Gaining Instead of Losing
March 30, 2004 1:52 PM   Subscribe

Oddball question about diet/exercise and weightloss.
(More inside, obviously)

About a month ago I began a new diet and exercise program, not so much for dramatic weight-loss (not really possible for me due to the side effects of medication I take) but more to just become more active and aware of what I eat, stress release, and to get ready for spring. I now go to the gym three to four days a week (cardio and some weights), and am eating a balanced diet of between 1400 - 1800 calories per day, mostly home-made from scratch foods, omitting troublesome ingredients like the dreaded HFCS, etc. No Atkins, but not 100% veggie either. In that time, I've gained about ten pounds -- and not just muscle mass, either ... jeans that were loose are now tight, bras don't fit, etc...

I've been to see my MD and had my thyroid levels checked and double checked -- they're 100% normal. I'm not pregnant. My MD is at a loss and extensive Googling of diet and exercise related sites reveals nothing. Has anyone else ever experienced anything like this? I'm pretty much hating the whole gym and restrictive diet thing to begin with (although not quite as much as I thought I would) and I can't really aford to stay with this for another month if I'm going to gain another ten pounds.

Any suggestions on what could be causing this? Hidden ingredients to look for? Oddball medical things for my MD to check out? I'm at my wits end!
posted by anastasiav to Health & Fitness (11 answers total)
I now go to the gym three to four days a week (cardio and some weights)

I think you will need to elaborate a bit here. What kind of cardio are you doing and for how long? Are you breaking a sweat? And the weights, are you lifting low weights for lots of reps? 1 exercise per day or 10? 1 set per exercise or 3? Other than the number on the scale, what changes are you seeing? Are you sore after working out? Are you gaining in strength and flexibility? Can your gym take a bodyfat measurement? The scale is like a snapshot, it only gives you a very static, one-dimensional picture of progress (or lack thereof).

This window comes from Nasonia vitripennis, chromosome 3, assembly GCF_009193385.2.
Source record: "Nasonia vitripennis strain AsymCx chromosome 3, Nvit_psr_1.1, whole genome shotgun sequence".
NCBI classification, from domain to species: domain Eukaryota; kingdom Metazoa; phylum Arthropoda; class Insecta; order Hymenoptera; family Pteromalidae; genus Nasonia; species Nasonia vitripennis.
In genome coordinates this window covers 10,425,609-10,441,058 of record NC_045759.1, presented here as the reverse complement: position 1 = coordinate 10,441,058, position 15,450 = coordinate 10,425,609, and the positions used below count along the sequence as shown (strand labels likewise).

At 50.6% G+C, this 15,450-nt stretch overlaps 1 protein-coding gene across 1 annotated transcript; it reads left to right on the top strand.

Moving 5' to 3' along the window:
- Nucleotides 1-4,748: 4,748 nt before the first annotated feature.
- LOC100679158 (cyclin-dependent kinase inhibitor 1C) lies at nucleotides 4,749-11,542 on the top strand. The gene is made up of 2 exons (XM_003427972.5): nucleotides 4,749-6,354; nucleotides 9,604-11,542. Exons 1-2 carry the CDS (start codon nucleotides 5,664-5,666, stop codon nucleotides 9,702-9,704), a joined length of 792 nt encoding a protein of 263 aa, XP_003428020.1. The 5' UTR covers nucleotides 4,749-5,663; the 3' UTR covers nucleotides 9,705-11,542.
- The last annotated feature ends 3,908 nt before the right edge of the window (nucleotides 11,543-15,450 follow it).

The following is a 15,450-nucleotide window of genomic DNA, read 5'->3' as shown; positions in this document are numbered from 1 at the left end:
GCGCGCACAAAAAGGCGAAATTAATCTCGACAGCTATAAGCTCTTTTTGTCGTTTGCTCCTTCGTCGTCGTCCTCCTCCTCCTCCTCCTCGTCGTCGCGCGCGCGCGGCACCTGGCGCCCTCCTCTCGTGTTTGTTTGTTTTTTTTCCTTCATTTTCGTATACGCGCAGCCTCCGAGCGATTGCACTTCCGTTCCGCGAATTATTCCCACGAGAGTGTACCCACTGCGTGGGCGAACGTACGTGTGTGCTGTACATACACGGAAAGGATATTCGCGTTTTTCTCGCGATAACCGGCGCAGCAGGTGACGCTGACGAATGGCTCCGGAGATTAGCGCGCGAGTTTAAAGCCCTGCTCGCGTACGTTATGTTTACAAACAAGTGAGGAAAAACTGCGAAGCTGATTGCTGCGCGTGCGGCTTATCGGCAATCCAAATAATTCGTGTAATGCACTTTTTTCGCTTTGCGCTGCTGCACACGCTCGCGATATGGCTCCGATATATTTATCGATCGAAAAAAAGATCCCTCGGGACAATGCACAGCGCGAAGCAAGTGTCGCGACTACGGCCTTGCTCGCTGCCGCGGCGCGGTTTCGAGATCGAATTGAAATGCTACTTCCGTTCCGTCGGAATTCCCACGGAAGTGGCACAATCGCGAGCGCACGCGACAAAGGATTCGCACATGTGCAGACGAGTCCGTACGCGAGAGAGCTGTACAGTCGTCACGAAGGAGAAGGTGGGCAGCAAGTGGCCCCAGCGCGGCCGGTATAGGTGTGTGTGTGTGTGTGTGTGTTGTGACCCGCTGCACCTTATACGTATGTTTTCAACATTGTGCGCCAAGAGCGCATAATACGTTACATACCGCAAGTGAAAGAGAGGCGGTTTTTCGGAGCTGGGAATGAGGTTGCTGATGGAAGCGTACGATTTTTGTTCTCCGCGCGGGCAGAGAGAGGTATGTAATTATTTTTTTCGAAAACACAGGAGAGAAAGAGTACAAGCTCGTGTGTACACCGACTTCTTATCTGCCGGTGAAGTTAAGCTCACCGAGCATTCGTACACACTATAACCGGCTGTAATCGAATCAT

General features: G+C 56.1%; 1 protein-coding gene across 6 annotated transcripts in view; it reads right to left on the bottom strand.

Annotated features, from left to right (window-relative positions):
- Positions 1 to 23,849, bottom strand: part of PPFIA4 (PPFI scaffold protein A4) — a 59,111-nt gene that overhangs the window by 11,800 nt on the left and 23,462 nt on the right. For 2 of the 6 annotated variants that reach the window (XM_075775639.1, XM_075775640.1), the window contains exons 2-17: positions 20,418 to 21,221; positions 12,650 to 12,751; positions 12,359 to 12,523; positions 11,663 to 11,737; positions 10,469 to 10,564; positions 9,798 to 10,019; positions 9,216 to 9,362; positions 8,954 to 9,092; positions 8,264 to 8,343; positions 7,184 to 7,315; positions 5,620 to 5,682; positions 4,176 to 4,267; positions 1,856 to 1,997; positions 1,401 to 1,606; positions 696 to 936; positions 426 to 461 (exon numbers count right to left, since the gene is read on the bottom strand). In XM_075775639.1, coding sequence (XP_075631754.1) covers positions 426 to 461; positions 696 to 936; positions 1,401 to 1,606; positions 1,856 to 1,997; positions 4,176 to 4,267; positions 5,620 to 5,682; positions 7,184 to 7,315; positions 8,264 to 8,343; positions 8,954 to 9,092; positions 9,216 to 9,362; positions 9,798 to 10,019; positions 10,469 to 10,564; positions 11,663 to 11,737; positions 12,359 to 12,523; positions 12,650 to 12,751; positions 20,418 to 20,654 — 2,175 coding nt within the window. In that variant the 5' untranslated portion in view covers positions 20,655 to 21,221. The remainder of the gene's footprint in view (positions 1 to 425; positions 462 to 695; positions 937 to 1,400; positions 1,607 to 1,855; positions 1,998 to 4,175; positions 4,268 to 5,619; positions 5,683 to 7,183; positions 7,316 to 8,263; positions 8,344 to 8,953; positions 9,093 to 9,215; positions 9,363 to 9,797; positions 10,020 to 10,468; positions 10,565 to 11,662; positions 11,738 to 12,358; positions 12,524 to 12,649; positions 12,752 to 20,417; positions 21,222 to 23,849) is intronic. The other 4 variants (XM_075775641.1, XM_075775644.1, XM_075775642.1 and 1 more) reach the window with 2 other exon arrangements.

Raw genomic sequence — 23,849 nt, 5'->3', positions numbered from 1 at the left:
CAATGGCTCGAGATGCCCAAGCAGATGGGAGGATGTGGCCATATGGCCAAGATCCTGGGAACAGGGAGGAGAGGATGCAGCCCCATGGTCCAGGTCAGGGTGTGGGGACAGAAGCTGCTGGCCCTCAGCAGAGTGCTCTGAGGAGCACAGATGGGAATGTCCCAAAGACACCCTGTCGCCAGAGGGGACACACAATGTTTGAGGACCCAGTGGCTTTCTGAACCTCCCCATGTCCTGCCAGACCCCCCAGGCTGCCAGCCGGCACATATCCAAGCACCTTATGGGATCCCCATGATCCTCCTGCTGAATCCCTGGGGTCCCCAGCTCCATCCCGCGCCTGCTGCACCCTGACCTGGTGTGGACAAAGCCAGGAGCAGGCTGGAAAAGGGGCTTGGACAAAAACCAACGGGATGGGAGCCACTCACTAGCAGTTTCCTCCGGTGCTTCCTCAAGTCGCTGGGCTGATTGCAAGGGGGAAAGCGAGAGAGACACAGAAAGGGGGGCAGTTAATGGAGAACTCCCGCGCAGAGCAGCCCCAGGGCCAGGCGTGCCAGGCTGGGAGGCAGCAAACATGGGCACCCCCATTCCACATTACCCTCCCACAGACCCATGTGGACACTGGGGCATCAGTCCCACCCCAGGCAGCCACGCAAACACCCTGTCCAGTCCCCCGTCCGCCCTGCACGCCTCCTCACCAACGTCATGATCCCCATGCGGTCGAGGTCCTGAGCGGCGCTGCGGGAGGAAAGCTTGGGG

posted by vito90 at 2:11 PM on March 30, 2004

Check the hacker's diet. It's not a joke, it's very well thought out regiment for loosing weight through dieting (I thought coke and microwave popcorn too, until I read it). One good tip from there, to Vito's point regarding scales: Weigh yourself daily (same bat time, same bat channel). Chart it in excel. Use a moving average to smooth out the bumps and you'll have an excellent tool for watching your weight.

If you're consistently putting on weight, it's almost definitely because you're eating more calories than you burn. You can't get heavier without adding something to yourself, and it's almost definitely food.

You might want to use something like Nutridiary to track everything that goes in. Down to butter on the bread, etc etc, just for a week or two. Worst case scenario: you now have a thorough log of what you ate to take to the nutritionist.